PakPassion forums member @DHONI183 pens a heartfelt tribute to MS Dhoni after India’s World Cup-winning captain announced his retirement from international cricket on 15th August 2020.
By DHONI183 (16th August, 2020)
There’s a sense of numbness ever since I’ve got the news. Quite like MS Dhoni himself, I’m a man built without emotions. I’m devoid of them. I tend to react to things in a very subdued manner, whether they be good happenings or bad ones. A bit like a robot. However, I can’t deny the inner jolt that I felt when my father broke the news to me, having read it on a Pakistan news channel. I felt a certain shakiness in my voice when I then shared the news with my mother. The news has come at quite a bad time for me. I’m battling some severe yet mysterious, undiagnosed symptoms which are at their peak right now. Besides, I’m busy writing a book, a novel, which requires all my attention and focus. I didn’t need this distraction. I wasn’t ready. But, would I’ve ever been ready for this? I don’t know.
MS wasn’t a sportsman, neither a cricketer, nor a captain, or merely a wicket-keeper. He was much more than that. He was a culture, a thinking, a thought process. He was a kind of software or some kind of a system. Staying calm and collective under severe pressure, cracking jokes and smiling as if he’s most unbothered by the result of the match. Taking matches right down to the wire - sometimes causing me severe heart palpitations witnessing the drama - and then winning as if it was a film scripted where the hero suddenly downs the villain and all his helpers with one blow.
I’ll be honest, I often wanted to give up following this mad man because the nervousness was too hard to take, but this feeling would only last five minutes following a tight match as right afterward I used to sit there and enjoy the praise showered upon my favorite cricketer. Sometimes I ask myself why I chose this man for so much admiration based on only his first good innings, 148 against Pakistan at Vizag, and then I conclude that this was just meant to be. I had by then already given so much energy into admiring him that it would’ve been a major heartbreak for me if he had gone on to play badly in the years to follow, or had turned out to be a mindless slogger lacking game awareness.
But all of that didn’t happen. Somehow, it didn’t. MS kept on achieving one height after another. Soon thereafter came the series in which he made 183 not out (the innings which is the reason behind my username DHONI183 on PakPassion.Net) and delivered some other good performances too in the series. Then the ODI series in Pakistan where he tore apart the Pakistan bowling attack.
Despite being a Pakistani, I must confess that sports have always had a meaning for me beyond the aspect of patriotism and being a traitor. I used to stay mum on the issue lest I should hurt the sentiment of my fellow countrymen, but deep down, I derived immense pleasure seeing Dhoni do well against us. You can’t explain this as to why it was so, but you can closely compare this to a situation where there’s a competition between your son (or even daughter) and the children of your siblings, cousins or even friends, as to whose child is better at education and professional life. Despite being around 10 years older than me, MS was my son. I felt targeted and taunted at each failure of his. I felt as if the critics were pointing fingers at me for being the “father” of such a child.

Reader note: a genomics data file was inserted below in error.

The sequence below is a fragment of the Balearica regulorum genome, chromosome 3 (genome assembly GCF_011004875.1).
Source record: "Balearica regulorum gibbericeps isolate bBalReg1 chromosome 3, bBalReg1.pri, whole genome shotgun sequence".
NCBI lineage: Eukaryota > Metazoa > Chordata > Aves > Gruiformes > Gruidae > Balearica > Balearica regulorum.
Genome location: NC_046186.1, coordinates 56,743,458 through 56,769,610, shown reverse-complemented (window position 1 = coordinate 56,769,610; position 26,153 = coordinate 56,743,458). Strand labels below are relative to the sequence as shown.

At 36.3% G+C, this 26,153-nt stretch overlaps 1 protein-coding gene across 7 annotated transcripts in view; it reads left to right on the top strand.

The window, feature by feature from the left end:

There’s an interesting aspect to this feeling, actually. Often, you have old men with unfilled wishes and desires, telling their son or grandson, “Go, my son, achieve the heights which I couldn’t. Fulfill the wishes which I couldn’t” - dialogue uttered with a sense of regret. My case is similar. I’ve never quite shared much about myself on social media platforms or anywhere, but for MS’ sake, I’m ready to openly disclose this much that all my life I’ve suffered from health issues which have prevented me from leading a physically active life or taking part in any sport. The more the hurdles, the more I desired to do all this. It’s human nature, I suppose. However, I had to settle with merely watching sports, cricket to be precise, and a bit of soccer. A boy aging 14 years and four months or so, still to come to terms with my life ahead with the health issues that I suffered from, I saw this man called Mahendra Singh Dhoni. Long hair, well built, strong, and powerful. Just one inning, and I decided that this Indian will lead the days of youth and exuberance, which weren’t written in my fate. He’ll become what I couldn’t. He’ll do what I can’t. He’ll be my avatar in cricket. From that moment, his success and failure and my success and failure become one and the same. He became a 24-year-old “son” to a 14-year-old “father,” and we both never looked back.
People have different standards to judge players. Many use Statsguru filters and lists of numbers to analyze their abilities, but my standard to measure was different. The concept of players performing under pressure always fascinated me, right from my childhood. Seeing how MS ended up acquiring that ability quite early in his career, I compiled a list of crunch innings played by him in under pressure situations in ODI as well as Test cricket, and there were many in the former format. The list has been compiled over a period of a decade, and it was updated regularly.
This particular list, in my view, will forever keep paying tribute to his ability to perform under extreme pressure situations. Besides that, completely based on my memory, I’ve also compiled a list of the number of international matches that he had finished with a six (one Test match, three T20Is, and nine ODIs) - a habit that he was most famous for - and another list of the number of sixes hit by him in international cricket with the helicopter (and the bowlers that they were hit off), which were six. Another list was about his record in ODI cricket when requiring 10 runs or more: four won, two lost, and a tied game where he was up against the best in the business, Lasith Malinga, although the runs required here were nine. All these lists have been compiled completely based on my memory. Besides this, till 2009 or so, I had it in my memory as to how he had been dismissed in each innings the past four years. Each dismissal.